Stockton - San Joaquin Street Station, California
735 South San Joaquin Street Stockton, CA 95203
- Annual Station Revenue (2013)
- Annual Station Ridership (2013)
|Facility Ownership||BNSF Railway|
|Parking Lot Ownership||BNSF Railway|
|Platform Ownership||BNSF Railway|
|Track Ownership||BNSF Railway|
|Accessible Payphones||Accessible Platform||Accessible Restrooms|
|Accessible Ticket Office||Accessible Waiting Room||Accessible Water Fountain|
|Baggage Storage||Bike Boxes||Checked Baggage|
|Dedicated Parking||Enclosed Waiting Area||Help With Luggage|
|Pay Phones||Quik Trak Kiosk||Restrooms|
|Short Term Parking Spaces||Ticket Office||Wheelchair|
|Wheelchair Lift||no Long Term Parking Spaces|
- San Joaquin
(202) 906-3918 (ph)
Local Community Links:
- City of Stockton, CA
- Amtrak California
- San Joaquin Regional Transit District
- Stockton Asparagus Festival
The Mission Revival San Joaquin Street station was built in 1900 for the San Francisco and San Joaquin Valley Railway (SF&SJV) at a cost of $24,470. The Atchison, Topeka & Santa Fe (ATSF) Railway acquired the station when it acquired the SF&SJV in 1899. The ATSF has been succeeded by the BNSF, which now owns the station. The ATSF station joined the Southern Pacific and Western Pacific stations in Stockton, and was sited to the east of the port on Mormon Slough. All three of these stations still stand, although the Western Pacific station no longer has tracks or is served by trains.
With 16 rooms and two floors, this building had living quarters for the station agent and his family on the second floor. The depot featured a 2 1/2 story square clock tower and an open-air waiting room. While the tower still stands, the clock is gone; and the north end waiting room was enclosed in 1961 to serve as railroad offices. The south end now holds Amtrak offices.
The depot features a hipped red tile roof that contrasts with the white-painted stucco walls of the building. The eaves are not as wide as in many rail stations of the period. Shelter from the warm sun of the Valley was achieved with a single-story centered colonnade under a shed-style roof on the track side, fenced with iron wickets which stay open during station hours. The projecting corners of the colonnade are decorated with substantial square pilasters having their own small hipped red-tiled caps. The central arch of the rear colonnade is symmetrical with the front of the building’s entry porch, having a pierced decorative curvilinear gable between two square capped pillars, over the large circular archway. The windows on the front are large and semicircular, following the colonnade’s repetition of the arches, and protected with iron wickets as well. The clock tower, pierced with decorative multi-paned windows, both round and rectangular, stands over the porch which shelters travelers passing through the front double wooden-panel and glass doors.
The San Joaquin Street station was rebuilt in 2005: the station has been repainted, inside and out; ticket counters and glass enclosures, break rooms, agent’s office, restrooms and Amtrak Police offices have been renovated; a security camera system added; bus canopies and signage upgraded; roll-up baggage doors added for security; parking lot and platforms upgraded; and new fencing and signage along the tracks added. Improvements were funded through the state of California Division of Rail.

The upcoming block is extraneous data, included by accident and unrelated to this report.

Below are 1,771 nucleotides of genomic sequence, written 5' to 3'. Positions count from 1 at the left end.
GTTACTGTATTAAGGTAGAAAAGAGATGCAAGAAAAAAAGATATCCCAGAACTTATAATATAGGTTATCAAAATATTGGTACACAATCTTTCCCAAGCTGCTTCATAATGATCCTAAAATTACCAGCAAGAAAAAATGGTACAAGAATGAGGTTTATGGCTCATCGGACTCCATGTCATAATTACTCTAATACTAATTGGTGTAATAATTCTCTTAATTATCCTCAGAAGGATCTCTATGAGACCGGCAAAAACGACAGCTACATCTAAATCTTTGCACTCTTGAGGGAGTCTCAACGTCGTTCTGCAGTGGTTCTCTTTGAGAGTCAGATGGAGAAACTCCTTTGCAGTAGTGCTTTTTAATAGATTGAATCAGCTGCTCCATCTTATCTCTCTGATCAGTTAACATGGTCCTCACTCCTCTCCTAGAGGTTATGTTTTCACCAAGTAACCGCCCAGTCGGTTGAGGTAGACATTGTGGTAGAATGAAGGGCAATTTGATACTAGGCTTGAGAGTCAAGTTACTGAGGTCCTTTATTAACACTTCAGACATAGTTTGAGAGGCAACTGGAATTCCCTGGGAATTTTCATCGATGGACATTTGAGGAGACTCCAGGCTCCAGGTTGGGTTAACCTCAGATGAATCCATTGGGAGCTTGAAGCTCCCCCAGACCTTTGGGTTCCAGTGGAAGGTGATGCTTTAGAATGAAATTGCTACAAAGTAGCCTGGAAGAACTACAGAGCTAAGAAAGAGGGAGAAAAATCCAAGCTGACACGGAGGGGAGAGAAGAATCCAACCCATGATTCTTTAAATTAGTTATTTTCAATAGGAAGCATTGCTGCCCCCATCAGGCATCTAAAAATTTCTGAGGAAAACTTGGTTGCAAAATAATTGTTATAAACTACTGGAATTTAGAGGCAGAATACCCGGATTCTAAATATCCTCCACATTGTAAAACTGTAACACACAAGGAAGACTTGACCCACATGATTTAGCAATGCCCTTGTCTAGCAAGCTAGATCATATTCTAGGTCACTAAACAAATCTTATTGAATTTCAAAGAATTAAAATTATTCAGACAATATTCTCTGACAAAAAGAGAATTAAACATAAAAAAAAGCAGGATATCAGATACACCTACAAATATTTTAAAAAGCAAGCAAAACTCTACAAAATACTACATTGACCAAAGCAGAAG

Stockton sits on the eastern edge of the Sacramento-San Joaquin River delta, one of the few inland river deltas in the world, and one of the most fertile. Beginning in the 1850s, levees were built that eventually allowed farmers to reclaim almost 500,000 acres of this 1,100 square mile area. The San Joaquin River, like the Sacramento River, was and is navigable by ocean-going ships, providing an excellent way for agricultural products to go to market in the San Francisco area and beyond. Stockton sits at the head of one deep, easily navigable slough—the local name for natural and man-made river channels in the delta—off the San Joaquin River, about 75 miles from San Francisco Bay.
Charles M. Weber and his family, German immigrants, founded Stockton in 1849 upon acquiring over 49,000 acres of the Rancho Campo de los Franceses Mexican land grant after their arrival. In its early years, the town had various colorful names, including Tuleburg, Fat City, and Mudville. However, Weber settled on Stockton in honor of Commodore Robert F. Stockton, noted for his capture of California during the Mexican-American War. Thus the city was the first community in California to acquire an official name not of Spanish or Native origins. Weber’s family holdings were sited on Weber Point, including a modest-sized but lavishly-furnished home surrounded by spectacular gardens which provided inspiration to later city planners and visitors to the city. The city was planned and mapped between 1849 and 1851 on a grid overlaying the natural channels. However, the downtown gradually moved east due to a series of devastating floods and fires between 1855 and 1900, which also prompted the truncation of the natural waterways running through the city.
The city was incorporated on July 23, 1850 and received its charter from the state in 1851. By then the California gold rush was in full swing, and Stockton was supplying the mining camps in the Valley via the delta waterways and steamboat. Although the gold rush had ended by 1855, Stockton’s ability to receive and process goods grew apace, largely replacing trade to the mining camps with agricultural products. Between 1870 and 1900 the city’s economy grew into an industrial powerhouse as well. Flour mills, carriage and wagon factories, iron foundries and shipyards surrounded the channel and its tributaries. Dry farming and the wheat bonanza of the 1870s in the San Joaquin Valley were transformed with changes in water laws and the formation of irrigation districts into many specialty crops produced in rows and orchards.
Stockton had been visited by ocean-going trading vessels since 1846, becoming a center of commodity shipping in the 1850s and a regional transportation hub. In 1871, the Stockton Ship Channel Company was organized and the river surveyed for dredging; plans were made in 1906 for dredging a channel to a depth of 15 feet, a requirement that increased to 26 feet as ships grew larger. In 1925, a deep-water bond raised over $1 million for the river improvement project and dredging began in 1931. By 1933, the Port of Stockton opened with rail service directly onto the docks, and with three wharves, three warehouses and a grain terminal.